Society

Congolese Mourning Rites That Are Abusive To Widows

Representatives and victims in the Congo are pushing back on ancient traditions that render women without rights after the deaths of their husbands, even prohibiting them from eating or drinking when they want.

Woman washing black clothes in Brazzaville, Republic of the Congo
Emmanuel Libondo

SIBITI â€" Being gifted as inheritance to the brother of your dead husband, seeing everything you own confiscated, being able to wash only when your in-laws decide. These are some of the abusive traditional practices suffered too often by widowed women in the Lékoumou region of the Republic of the Congo.

A recent gathering of various women's protection groups and local representatives confronted this custom, known as "le Ngo." Participants, including native women representing local neighborhoods, denounced such abuse.

"From the day of her husband's death, she's banned from looking at those around her, or from trimming her nails or doing her hair for more than a year," says Marie Florence Minengué, representative for the neighborhood of Moussanda. "The widow is only allowed to eat at the times set by her late husband's parents and must wear a knee-length cloth instead of an ankle-length one. This is a way of making women be seen as responsible for their husbands' deaths."

Catherine, who has been a victim of this kind of prejudice, says her husband was wounded with a machete by his own parents because they thought he was a sorcerer. "He died of his wounds in the hospital," she says. "His parents abandoned me with his corpse and took away all his belongings. They even took my own goats, sheep and cows, leaving me with my children without any livelihood."

Patricia, another local representative, details other examples of such indignities. "Not only are widows only covered with only a simple raffia cloth, they're also allowed to drink only with the family-in-law's permission," she says.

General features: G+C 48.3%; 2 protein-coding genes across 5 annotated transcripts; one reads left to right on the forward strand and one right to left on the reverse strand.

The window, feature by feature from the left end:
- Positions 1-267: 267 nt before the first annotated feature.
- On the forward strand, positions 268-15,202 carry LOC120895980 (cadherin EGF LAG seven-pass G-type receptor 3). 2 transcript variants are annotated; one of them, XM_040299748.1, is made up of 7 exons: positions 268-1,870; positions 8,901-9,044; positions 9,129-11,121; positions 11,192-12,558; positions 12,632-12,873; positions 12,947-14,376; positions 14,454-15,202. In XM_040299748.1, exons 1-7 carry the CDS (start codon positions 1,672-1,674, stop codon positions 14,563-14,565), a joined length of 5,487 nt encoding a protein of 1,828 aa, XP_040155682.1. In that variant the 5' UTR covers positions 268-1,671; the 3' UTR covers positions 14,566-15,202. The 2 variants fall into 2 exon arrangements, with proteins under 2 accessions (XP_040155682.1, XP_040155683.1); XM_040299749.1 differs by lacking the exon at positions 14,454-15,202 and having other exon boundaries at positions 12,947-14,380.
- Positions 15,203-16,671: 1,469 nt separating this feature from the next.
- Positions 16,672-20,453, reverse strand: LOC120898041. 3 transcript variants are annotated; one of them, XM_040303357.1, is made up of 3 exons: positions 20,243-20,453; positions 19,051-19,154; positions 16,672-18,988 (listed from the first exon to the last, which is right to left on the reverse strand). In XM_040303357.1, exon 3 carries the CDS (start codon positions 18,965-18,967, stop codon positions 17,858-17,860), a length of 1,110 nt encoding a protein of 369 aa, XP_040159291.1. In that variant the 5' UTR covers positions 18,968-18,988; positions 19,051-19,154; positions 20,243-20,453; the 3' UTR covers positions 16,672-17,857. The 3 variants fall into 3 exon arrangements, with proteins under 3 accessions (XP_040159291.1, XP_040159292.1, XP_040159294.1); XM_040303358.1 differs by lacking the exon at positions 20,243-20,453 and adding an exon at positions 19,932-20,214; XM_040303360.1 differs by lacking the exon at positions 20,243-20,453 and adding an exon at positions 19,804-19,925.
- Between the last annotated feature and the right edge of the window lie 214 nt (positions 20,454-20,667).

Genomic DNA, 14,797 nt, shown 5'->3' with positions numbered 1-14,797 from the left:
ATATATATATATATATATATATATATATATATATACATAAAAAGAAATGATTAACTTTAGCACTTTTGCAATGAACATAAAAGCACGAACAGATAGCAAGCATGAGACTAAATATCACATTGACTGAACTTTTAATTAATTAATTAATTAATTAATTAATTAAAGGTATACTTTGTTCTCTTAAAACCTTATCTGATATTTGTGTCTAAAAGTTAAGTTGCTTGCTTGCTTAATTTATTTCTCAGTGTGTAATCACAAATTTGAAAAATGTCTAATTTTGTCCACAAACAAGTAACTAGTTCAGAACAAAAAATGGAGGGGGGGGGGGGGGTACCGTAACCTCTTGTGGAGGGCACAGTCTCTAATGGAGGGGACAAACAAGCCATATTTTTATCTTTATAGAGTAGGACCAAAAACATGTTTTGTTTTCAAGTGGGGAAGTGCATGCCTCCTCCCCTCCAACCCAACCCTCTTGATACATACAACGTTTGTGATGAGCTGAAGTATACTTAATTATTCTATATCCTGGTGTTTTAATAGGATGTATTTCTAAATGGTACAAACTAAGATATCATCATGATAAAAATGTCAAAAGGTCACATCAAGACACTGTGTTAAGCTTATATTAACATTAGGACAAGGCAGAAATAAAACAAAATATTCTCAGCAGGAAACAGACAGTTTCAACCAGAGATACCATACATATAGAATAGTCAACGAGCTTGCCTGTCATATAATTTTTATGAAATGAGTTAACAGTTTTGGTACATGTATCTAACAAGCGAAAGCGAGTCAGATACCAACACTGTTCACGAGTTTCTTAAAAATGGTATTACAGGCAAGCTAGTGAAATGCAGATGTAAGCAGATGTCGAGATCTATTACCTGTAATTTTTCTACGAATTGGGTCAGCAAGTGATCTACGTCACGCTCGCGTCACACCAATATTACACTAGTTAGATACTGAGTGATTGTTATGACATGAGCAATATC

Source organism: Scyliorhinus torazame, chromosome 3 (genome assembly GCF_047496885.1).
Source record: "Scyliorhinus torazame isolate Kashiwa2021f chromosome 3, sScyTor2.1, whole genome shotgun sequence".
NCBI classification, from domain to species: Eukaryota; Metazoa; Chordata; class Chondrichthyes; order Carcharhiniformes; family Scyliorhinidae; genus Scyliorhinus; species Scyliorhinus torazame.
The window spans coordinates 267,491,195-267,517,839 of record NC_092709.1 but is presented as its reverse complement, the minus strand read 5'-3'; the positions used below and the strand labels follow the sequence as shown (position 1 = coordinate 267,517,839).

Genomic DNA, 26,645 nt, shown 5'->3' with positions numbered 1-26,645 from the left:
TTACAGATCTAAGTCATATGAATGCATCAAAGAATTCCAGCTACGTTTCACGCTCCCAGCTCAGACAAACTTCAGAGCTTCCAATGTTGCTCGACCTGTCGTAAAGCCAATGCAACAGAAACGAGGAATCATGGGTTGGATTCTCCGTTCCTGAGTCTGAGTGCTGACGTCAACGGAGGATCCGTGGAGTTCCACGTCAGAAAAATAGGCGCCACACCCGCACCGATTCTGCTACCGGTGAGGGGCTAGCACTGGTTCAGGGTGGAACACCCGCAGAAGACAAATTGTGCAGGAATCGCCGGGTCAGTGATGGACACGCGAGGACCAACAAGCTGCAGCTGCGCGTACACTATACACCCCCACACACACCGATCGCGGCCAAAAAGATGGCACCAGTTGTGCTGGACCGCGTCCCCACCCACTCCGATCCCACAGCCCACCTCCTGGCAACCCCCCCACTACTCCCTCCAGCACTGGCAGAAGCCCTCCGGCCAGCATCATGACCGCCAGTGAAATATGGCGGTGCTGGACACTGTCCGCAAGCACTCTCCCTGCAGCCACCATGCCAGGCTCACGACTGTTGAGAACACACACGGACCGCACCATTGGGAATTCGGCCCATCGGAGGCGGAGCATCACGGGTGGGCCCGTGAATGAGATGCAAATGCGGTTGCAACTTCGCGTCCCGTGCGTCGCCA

Angélique Mouandza-Ndossa, president of a women's advocacy group, says the abuse "must be seen as violence against women in general, and treated as such." The code of the Congolese family indeed states that "traditional mourning rites are voluntary. They cannot be forced upon widowers or widows. Abuse and mistreatment of widows or widowers during mourning ceremonies will be punished, in accordance with the penal code."

Catherine Nkoué Ngoulou, local leader of the Congolese Ministry for the Promotion of Women, says that all levels of authority must do everything they can to fight against these customs with ancient tribal origins. "Our department regards mistreatment towards widows as violence against women, and we're waiting for the Parliament to ratify a bill that will protect widows."

In the meantime, some of the participants said that some progress has been made. For example, in the neighborhood of Mapindi, a local committee has been formed to ensure that widows are not shunned or abused after their husbands' deaths. Indeed, local leaders want to take an entirely different approach to women who have lost their husbands: help them.

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Society

Why Chinese Cities Waste Millions On Vanity Building Projects

The so-called "White Elephants," or massive building projects that go unused, keep going up across China as local officials mix vanity and a misdirected attempt to attract business and tourists. A perfect example the 58-meter, $230 million statue of Guan Yu, a beloved military figure from the Third Century, that nobody seems interested in visiting.

Statue of Guan Yu in Jingzhou Park, China

Chen Zhe


BEIJING — The Chinese Ministry of Housing and Urban-Rural Development recently ordered the relocation of a giant statue in Jingzhou, in the central province of Hubei. The 58-meter, 1,200-ton statue depicts Guan Yu, a widely worshipped military figure from the Eastern Han Dynasty in the Third century A.D.